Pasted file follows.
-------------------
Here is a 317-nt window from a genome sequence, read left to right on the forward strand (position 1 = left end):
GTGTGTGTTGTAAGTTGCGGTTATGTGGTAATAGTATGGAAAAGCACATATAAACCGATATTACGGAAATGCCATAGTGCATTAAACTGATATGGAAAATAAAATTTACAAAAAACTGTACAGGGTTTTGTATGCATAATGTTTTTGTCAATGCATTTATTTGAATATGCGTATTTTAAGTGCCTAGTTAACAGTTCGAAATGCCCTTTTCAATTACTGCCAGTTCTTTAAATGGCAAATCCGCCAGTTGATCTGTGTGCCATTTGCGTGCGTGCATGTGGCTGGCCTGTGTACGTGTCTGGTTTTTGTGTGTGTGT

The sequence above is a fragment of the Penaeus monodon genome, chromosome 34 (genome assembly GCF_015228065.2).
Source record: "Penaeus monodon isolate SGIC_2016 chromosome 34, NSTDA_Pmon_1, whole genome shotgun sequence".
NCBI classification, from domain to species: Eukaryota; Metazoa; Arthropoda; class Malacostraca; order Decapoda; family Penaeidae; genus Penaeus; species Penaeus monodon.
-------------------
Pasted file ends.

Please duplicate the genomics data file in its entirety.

Here is a 317-nt window from a genome sequence, read left to right on the forward strand (position 1 = left end):
GTGTGTGTTGTAAGTTGCGGTTATGTGGTAATAGTATGGAAAAGCACATATAAACCGATATTACGGAAATGCCATAGTGCATTAAACTGATATGGAAAATAAAATTTACAAAAAACTGTACAGGGTTTTGTATGCATAATGTTTTTGTCAATGCATTTATTTGAATATGCGTATTTTAAGTGCCTAGTTAACAGTTCGAAATGCCCTTTTCAATTACTGCCAGTTCTTTAAATGGCAAATCCGCCAGTTGATCTGTGTGCCATTTGCGTGCGTGCATGTGGCTGGCCTGTGTACGTGTCTGGTTTTTGTGTGTGTGT

The sequence above is a fragment of the Penaeus monodon genome, chromosome 34 (genome assembly GCF_015228065.2).
Source record: "Penaeus monodon isolate SGIC_2016 chromosome 34, NSTDA_Pmon_1, whole genome shotgun sequence".
NCBI classification, from domain to species: Eukaryota; Metazoa; Arthropoda; class Malacostraca; order Decapoda; family Penaeidae; genus Penaeus; species Penaeus monodon.